|Posted on Monday, July 28, 2003 - 11:25 am: |
Secretary-General Kofi Annan launches Commission on Private Sector and Development
Canada’s Paul Martin, Mexico’s Ernesto Zedillo will lead Commission
United Nations, 25 July 2003— Secretary-General Kofi Annan officially announced the formation of a high-level Commission on the Private Sector and Development, an initiative organized by the United Nations Development Programme (UNDP) and co-chaired by Paul Martin, the former Canadian Finance Minister, and Ernesto Zedillo, the former President of Mexico.
“The birth of this commission is yet another illustration of the rapidly growing partnership between the United Nations and the private sector. It also underscores the importance of that partnership in our work to reach the Millennium Development Goals – a blueprint for building a better world in the 21st century,” said Annan.
“We cannot reach these goals without support from the private sector,” the Secretary-General added. “Most of all, we cannot reach them without a strong private sector in the developing countries themselves, to create jobs and build prosperity.
Secretary-General Annan was joined by Paul Martin, Ernesto Zedillo and Mark Malloch Brown, Administrator of the UNDP at a news conference announcing the establishment of the Commission today at UN headquarters.
Paul Martin, a member of Canada’s Parliament and a candidate for the leadership of the governing Liberal party, has played a pioneering role in many key international economic development initiatives over the past decade, including the founding of the “Group of 20” forum that brought together finance ministers from developing nations and the G-7 countries.
“People want a hand up, not a hand out,” said Martin. “The world today has both an obligation and the knowledge to create those chances for local businesses in developing countries.”
“Our aim is to place the ambitions of local businesses at the heart of the development strategy,” he added.
Ernesto Zedillo, who as president of Mexico from 1994 to 2000 led his country's continuing economic opening and deepening democratization, served as chair of the high-level panel that laid the groundwork for the 2002 UN Conference on Financing for Development in Monterrey. President Zedillo is currently leading the UN Millennium Project’s research effort on trade and financial issues and heads the Yale University Center for the Study of Globalization.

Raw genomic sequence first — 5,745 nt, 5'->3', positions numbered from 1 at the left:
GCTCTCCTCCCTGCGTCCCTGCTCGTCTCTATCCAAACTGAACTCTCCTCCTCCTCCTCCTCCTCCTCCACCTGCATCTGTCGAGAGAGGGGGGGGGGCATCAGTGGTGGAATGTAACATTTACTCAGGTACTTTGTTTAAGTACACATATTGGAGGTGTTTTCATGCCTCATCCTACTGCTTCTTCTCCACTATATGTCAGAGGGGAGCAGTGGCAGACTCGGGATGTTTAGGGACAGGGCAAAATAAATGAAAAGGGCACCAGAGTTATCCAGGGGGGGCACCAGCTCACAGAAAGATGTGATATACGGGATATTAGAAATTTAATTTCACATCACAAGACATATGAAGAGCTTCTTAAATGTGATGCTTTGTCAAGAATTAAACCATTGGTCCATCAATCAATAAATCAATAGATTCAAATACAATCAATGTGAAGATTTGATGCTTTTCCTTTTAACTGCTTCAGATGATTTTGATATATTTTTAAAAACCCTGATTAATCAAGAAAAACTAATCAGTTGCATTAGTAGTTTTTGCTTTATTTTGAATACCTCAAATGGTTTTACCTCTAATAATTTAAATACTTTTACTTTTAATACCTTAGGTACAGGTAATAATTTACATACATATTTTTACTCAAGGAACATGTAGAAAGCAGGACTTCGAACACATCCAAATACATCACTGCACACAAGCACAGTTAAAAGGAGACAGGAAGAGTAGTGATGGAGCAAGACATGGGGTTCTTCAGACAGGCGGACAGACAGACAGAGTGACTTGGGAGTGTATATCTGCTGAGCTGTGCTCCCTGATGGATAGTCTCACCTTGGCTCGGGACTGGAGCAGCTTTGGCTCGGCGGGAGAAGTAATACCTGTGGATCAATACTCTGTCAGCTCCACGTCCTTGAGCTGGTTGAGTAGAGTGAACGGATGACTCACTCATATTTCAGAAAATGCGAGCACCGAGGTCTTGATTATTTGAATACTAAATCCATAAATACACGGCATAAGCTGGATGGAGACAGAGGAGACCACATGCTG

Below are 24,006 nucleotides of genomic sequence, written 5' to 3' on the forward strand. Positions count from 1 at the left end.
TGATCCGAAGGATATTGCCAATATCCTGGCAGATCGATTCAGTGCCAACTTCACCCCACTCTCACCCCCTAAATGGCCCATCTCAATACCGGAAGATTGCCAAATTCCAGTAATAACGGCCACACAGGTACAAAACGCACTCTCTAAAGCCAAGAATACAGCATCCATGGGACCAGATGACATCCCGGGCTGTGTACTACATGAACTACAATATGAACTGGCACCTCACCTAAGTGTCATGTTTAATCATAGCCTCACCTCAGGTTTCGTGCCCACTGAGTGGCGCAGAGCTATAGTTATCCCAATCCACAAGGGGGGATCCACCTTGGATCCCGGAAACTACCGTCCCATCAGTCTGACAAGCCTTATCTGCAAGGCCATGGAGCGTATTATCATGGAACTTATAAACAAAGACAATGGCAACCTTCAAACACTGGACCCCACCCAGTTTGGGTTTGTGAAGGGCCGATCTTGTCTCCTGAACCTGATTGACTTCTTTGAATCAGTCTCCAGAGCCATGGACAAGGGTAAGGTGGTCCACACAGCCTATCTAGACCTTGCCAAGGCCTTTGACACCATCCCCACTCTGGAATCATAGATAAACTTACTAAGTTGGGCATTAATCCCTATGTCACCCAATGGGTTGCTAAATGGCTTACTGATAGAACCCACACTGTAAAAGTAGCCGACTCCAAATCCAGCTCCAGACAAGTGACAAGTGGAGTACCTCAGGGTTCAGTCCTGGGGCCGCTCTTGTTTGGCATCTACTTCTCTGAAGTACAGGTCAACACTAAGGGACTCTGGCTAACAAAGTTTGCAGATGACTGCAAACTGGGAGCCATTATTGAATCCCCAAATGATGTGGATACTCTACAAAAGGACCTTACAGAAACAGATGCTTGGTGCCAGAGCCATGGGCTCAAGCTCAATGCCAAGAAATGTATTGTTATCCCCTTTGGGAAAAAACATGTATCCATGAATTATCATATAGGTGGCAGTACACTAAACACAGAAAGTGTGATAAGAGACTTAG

“There cannot be human development without economic growth, nor can there be economic growth without human development,“ said Zedillo. “A fundamental ingredient of growth is the private sector. We are pleased that the Secretary-General is challenging the world to go deeper and try to energize small businesses in developing in countries.”
The 16 Commission members were selected because they offered a wealth of real-world business and policy expertise in both the industrialized and the developing world, and because they share the belief that private investment must be the main source of income growth and job creation in poor countries as it is in the industrialized nations, Malloch Brown said.
“The Commission views this belief as the critical key to turn in the door of development,” said Malloch Brown.
The other 14 Commission members are:
• Eduardo Aninat, former Deputy Managing Director, International Monetary Fund
• Jorge Castañeda, former Foreign Secretary of Mexico
• Hernando De Soto, President, Peru Institute for Liberty and Democracy
• Luisa Diogo, Minister of Planning and Finance, Mozambique
• Carleton Fiorina, President and CEO, Hewlett Packard
• Rajat Gupta, Senior Partner Worldwide, McKinsey & Co.
• Anne Lauvergeon, President and CEO, COGEMA
• Jannik Lindbaek, Chairman of the Board, Norwegian Investment Bank
• Peter McPherson, President of Michigan State University (on leave)
• Noureddine Mejdoub, Ambassador of Tunisia to the United States
• Alan Patricof, Vice-Chairman and Founder, Apax Partners
• Kwame Pianim, CEO, New World Investments
• C.K. Prahalad, Professor of Business Administration, University of Michigan